The intentional killing of one’s self or suicide occur for a number of reasons like anxiety, depression, desperation, emotional pressure, financial difficulties, guilt, physical pain and other undesirable reasons.
Based on statistics, suicide is the number two cause of death of many people worldwide. People commit suicide of varied reasons but one unusual thing about suicide is that – they do it in the same places in particular areas.
According to World Health Organization (WHO), over one million people commit suicide every year making it one of the leading causes of death among teenagers and adults under 35. More surprisingly, there are an estimated 10 to 20 million non-fatal attempted suicides every year worldwide.
Famous landmarks from around the world have become known for high levels of suicide attempts. The suicide rate of these places is so high that numerous signs, urging potential victims of suicide to seek help, have been posted.
In Japan, suicide is considered a major problem nationally. It has one of the highest rates of suicides in the world. In the past 10 years, about 30,000 Japanese people committed suicide and the leading causes were depression, social pressure and unemployment due to global financial crisis.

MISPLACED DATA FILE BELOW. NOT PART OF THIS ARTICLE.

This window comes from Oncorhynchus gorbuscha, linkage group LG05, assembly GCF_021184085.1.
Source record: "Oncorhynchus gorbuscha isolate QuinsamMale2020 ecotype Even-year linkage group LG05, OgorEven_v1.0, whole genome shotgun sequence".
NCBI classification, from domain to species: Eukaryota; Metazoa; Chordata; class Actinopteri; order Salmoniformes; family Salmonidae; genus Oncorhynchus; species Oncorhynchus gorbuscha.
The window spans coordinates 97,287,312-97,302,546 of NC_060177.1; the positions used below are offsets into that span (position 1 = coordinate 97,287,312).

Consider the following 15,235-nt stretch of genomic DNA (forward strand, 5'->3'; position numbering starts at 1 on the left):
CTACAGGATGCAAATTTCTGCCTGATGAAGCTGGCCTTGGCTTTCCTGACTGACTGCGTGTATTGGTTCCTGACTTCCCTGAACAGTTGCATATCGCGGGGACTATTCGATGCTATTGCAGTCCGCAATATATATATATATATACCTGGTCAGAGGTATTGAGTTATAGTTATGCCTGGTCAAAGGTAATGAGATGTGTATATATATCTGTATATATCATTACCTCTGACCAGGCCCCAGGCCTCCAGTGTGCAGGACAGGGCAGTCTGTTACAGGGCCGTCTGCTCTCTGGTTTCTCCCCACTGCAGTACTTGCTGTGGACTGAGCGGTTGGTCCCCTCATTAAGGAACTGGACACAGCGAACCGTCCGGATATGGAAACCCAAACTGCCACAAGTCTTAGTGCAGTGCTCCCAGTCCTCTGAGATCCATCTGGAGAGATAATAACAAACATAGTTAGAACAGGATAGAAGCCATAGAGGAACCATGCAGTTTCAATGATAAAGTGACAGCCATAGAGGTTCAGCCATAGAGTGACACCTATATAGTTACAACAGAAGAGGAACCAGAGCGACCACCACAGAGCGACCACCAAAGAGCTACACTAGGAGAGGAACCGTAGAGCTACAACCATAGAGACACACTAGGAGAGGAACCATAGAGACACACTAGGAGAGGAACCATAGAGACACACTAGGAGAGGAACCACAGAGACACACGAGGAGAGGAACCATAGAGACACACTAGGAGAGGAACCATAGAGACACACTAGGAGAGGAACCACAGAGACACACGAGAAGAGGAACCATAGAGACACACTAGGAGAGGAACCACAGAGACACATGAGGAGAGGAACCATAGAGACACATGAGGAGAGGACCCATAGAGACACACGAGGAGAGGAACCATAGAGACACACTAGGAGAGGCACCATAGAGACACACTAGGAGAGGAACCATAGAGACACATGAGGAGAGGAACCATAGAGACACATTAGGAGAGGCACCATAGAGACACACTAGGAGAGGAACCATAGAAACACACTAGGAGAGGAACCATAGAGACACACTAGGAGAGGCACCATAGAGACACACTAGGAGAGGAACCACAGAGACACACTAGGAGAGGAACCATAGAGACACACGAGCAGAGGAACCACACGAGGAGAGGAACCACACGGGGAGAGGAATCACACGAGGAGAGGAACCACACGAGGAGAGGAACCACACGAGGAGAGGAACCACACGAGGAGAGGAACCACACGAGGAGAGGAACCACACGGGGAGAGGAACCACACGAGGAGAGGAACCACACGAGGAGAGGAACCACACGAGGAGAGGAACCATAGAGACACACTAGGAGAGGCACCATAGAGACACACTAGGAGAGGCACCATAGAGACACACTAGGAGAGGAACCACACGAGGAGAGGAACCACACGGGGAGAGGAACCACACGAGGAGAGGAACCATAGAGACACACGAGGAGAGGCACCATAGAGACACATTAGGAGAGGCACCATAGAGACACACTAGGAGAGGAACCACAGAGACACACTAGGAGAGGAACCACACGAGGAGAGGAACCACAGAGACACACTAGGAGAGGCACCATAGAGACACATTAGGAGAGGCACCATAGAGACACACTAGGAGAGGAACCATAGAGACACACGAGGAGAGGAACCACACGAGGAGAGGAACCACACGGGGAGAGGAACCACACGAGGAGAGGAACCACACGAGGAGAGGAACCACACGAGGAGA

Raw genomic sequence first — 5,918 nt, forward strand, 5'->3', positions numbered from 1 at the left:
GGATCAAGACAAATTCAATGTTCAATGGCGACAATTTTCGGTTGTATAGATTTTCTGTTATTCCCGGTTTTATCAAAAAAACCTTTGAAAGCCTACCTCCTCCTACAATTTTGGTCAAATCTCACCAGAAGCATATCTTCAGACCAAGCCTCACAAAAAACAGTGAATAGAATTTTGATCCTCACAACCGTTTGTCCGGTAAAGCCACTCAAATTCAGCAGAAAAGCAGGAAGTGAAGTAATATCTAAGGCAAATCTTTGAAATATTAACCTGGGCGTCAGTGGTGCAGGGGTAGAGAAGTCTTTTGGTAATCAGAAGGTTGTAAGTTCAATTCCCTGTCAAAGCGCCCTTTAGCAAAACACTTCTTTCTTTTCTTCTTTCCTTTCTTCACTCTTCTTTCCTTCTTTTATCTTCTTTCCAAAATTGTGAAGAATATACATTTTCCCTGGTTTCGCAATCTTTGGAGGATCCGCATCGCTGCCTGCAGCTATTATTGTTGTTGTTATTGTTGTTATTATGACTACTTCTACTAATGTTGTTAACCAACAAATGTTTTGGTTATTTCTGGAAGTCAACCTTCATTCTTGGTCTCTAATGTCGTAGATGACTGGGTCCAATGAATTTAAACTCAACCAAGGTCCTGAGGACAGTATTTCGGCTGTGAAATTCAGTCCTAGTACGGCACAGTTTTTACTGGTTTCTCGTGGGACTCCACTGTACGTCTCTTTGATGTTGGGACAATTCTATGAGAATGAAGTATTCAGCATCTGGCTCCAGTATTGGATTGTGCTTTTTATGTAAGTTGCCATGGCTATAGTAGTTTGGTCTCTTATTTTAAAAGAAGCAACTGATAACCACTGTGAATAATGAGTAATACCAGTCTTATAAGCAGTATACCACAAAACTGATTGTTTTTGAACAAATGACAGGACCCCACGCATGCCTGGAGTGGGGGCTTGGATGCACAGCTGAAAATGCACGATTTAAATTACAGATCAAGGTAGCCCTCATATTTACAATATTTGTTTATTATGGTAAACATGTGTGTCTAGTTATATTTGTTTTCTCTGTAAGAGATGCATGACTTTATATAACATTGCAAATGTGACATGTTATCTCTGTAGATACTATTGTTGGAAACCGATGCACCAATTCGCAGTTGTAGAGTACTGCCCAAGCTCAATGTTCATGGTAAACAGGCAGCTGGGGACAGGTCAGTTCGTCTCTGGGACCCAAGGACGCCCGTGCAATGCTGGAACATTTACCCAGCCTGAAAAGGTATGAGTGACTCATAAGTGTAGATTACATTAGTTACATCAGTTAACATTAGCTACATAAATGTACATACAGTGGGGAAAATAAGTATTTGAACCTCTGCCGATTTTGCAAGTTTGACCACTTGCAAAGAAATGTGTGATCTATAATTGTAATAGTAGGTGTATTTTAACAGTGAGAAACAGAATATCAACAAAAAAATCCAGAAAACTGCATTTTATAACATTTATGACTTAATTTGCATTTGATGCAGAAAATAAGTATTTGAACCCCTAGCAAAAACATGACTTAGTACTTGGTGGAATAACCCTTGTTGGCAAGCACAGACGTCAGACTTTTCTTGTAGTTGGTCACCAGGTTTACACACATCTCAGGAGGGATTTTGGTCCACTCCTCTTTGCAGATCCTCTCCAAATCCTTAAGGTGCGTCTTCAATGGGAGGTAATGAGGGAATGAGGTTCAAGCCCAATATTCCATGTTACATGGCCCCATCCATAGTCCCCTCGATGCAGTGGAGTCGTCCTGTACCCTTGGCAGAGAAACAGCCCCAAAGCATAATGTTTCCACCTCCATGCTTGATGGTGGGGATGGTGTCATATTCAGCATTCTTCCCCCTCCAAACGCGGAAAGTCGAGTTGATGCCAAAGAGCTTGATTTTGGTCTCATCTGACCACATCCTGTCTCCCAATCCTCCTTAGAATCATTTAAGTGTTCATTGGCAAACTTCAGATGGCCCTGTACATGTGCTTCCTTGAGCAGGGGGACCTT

Sea of Trees (Aokigahara)
As we’ve seen in the movies and news worldwide, buildings and bridges are the most favorite sites of people who want to commit suicide. It’s different in Japan, Aokigahara also known as the Sea of Trees, a forest that lies at the base of Mount Fuji, is their favorite suicide site.
It is considered by many as the second most popular suicide location in the world after San Francisco’s Golden Gate Bridge. From the 1950s, about 500 people have committed suicide in this forest. In 1998, 72 dead bodies were found in the area and in 2002, 78 bodies were found.
Golden Gate, San Francisco
The Golden Gate Bridge, which is an iconic landmark of San Francisco, California in the US, is the world’s most popular suicide place. Since its construction in 1937, more than 1,500 had been recorded.